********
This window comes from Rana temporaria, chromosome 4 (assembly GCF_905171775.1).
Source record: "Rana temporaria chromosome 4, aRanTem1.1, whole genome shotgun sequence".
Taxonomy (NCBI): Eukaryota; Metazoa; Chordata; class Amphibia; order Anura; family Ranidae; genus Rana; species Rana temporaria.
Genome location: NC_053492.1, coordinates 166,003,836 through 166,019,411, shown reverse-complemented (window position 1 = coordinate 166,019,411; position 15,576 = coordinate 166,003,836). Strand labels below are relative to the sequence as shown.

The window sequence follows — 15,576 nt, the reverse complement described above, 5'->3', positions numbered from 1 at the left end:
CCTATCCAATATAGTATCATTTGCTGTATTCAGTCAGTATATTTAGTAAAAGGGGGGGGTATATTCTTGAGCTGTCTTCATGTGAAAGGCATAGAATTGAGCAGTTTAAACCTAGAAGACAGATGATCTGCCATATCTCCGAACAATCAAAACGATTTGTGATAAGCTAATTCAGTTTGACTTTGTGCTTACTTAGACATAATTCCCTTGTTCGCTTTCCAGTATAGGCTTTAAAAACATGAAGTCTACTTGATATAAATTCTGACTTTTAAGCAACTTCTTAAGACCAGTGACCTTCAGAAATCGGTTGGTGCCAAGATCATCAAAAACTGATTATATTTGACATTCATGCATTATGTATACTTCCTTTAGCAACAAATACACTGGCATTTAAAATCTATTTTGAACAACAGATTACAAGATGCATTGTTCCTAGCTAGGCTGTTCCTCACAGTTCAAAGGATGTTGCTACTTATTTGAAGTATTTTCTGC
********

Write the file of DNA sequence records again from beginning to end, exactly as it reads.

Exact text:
This window comes from Rana temporaria, chromosome 4 (assembly GCF_905171775.1).
Source record: "Rana temporaria chromosome 4, aRanTem1.1, whole genome shotgun sequence".
Taxonomy (NCBI): Eukaryota; Metazoa; Chordata; class Amphibia; order Anura; family Ranidae; genus Rana; species Rana temporaria.
Genome location: NC_053492.1, coordinates 166,003,836 through 166,019,411, shown reverse-complemented (window position 1 = coordinate 166,019,411; position 15,576 = coordinate 166,003,836). Strand labels below are relative to the sequence as shown.

The window sequence follows — 15,576 nt, the reverse complement described above, 5'->3', positions numbered from 1 at the left end:
CCTATCCAATATAGTATCATTTGCTGTATTCAGTCAGTATATTTAGTAAAAGGGGGGGGTATATTCTTGAGCTGTCTTCATGTGAAAGGCATAGAATTGAGCAGTTTAAACCTAGAAGACAGATGATCTGCCATATCTCCGAACAATCAAAACGATTTGTGATAAGCTAATTCAGTTTGACTTTGTGCTTACTTAGACATAATTCCCTTGTTCGCTTTCCAGTATAGGCTTTAAAAACATGAAGTCTACTTGATATAAATTCTGACTTTTAAGCAACTTCTTAAGACCAGTGACCTTCAGAAATCGGTTGGTGCCAAGATCATCAAAAACTGATTATATTTGACATTCATGCATTATGTATACTTCCTTTAGCAACAAATACACTGGCATTTAAAATCTATTTTGAACAACAGATTACAAGATGCATTGTTCCTAGCTAGGCTGTTCCTCACAGTTCAAAGGATGTTGCTACTTATTTGAAGTATTTTCTGC